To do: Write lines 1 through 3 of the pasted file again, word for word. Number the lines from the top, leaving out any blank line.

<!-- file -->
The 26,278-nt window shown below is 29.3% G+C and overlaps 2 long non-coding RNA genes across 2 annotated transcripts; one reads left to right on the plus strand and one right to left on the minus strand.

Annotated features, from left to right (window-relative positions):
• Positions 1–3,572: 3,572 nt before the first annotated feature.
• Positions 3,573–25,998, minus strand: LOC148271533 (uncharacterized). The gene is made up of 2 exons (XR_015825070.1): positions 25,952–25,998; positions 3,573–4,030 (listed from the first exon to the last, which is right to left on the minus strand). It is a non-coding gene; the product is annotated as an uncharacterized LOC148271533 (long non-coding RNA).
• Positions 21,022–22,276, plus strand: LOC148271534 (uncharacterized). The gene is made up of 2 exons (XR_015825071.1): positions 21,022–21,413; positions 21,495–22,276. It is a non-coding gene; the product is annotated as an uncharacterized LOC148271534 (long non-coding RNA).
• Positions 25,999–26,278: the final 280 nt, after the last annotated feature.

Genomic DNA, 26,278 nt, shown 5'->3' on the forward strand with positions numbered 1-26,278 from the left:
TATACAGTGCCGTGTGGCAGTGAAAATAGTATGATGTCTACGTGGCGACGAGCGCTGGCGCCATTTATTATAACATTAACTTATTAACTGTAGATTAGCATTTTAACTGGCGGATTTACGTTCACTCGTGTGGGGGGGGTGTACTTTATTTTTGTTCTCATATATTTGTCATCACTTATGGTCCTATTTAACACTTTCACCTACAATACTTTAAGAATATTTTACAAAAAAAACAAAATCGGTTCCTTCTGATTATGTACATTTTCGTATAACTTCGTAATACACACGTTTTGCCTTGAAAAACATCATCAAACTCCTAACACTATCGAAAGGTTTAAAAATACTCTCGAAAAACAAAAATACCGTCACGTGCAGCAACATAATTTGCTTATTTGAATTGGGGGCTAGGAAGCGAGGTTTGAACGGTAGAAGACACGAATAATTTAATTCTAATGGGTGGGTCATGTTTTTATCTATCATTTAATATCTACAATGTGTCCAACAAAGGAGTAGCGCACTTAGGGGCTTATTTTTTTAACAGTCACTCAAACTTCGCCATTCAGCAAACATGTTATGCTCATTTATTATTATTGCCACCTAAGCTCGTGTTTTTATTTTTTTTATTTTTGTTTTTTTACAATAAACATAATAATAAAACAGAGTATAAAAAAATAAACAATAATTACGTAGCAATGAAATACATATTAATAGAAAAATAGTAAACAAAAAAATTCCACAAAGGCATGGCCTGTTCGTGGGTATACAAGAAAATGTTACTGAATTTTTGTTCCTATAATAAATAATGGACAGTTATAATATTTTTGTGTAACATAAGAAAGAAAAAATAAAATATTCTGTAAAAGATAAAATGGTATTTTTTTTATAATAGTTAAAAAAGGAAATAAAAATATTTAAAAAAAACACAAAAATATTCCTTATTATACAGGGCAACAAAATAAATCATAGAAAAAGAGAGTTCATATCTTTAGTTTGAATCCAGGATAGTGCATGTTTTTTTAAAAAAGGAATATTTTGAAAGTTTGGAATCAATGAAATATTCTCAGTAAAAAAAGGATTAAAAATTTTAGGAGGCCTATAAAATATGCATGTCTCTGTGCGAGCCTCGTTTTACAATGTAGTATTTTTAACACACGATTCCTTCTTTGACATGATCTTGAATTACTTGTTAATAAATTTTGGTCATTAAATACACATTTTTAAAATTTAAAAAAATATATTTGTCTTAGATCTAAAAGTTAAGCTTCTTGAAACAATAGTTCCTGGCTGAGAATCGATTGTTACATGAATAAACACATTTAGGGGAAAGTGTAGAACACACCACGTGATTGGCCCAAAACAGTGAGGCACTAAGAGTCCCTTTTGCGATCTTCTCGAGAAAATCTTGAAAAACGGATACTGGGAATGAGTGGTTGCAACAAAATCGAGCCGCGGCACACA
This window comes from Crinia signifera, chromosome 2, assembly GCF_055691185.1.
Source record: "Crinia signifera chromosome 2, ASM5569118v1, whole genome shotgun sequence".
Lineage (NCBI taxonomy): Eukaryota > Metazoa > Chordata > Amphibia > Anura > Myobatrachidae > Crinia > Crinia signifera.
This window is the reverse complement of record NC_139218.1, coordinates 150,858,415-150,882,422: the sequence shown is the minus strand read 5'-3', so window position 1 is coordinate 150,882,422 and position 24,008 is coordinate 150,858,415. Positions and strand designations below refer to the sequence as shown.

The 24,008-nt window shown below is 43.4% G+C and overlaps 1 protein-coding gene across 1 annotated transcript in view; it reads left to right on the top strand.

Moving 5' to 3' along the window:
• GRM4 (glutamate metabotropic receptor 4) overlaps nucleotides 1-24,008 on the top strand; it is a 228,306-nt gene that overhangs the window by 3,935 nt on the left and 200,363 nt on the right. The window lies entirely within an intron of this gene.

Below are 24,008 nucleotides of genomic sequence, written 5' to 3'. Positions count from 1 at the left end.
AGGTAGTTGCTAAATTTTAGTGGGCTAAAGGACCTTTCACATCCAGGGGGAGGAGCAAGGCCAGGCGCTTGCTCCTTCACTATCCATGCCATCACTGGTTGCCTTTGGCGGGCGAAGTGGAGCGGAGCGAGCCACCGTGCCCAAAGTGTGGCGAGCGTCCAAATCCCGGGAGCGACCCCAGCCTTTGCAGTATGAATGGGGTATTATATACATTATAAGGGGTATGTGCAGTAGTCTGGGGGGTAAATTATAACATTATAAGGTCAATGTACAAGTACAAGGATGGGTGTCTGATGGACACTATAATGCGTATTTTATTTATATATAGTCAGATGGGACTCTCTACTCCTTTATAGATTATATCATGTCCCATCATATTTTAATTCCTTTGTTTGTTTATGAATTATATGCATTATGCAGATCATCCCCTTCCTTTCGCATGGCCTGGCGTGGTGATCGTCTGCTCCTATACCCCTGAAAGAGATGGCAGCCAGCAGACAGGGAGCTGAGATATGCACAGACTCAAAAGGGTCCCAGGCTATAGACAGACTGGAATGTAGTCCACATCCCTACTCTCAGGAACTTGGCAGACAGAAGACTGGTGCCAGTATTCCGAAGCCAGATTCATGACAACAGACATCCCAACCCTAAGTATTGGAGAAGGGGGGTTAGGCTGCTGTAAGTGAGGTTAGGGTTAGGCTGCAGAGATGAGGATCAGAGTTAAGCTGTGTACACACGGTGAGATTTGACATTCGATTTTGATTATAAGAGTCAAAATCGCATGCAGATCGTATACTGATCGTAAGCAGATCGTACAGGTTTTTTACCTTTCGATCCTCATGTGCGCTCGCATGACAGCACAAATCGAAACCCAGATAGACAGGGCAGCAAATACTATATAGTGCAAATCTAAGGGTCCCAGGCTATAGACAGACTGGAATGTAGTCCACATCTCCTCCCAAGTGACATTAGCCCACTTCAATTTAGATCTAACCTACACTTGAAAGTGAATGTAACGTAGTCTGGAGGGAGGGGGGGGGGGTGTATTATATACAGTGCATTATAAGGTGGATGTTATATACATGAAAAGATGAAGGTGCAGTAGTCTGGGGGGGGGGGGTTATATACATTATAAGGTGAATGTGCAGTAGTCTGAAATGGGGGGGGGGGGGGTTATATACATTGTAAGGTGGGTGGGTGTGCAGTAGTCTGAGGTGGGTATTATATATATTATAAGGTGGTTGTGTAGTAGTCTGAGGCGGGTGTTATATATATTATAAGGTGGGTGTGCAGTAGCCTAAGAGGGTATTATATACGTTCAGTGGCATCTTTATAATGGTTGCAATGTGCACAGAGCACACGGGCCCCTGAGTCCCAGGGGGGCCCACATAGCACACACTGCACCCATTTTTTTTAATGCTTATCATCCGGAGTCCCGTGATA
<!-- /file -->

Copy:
The 26,278-nt window shown below is 29.3% G+C and overlaps 2 long non-coding RNA genes across 2 annotated transcripts; one reads left to right on the plus strand and one right to left on the minus strand.

Annotated features, from left to right (window-relative positions):
• Positions 1–3,572: 3,572 nt before the first annotated feature.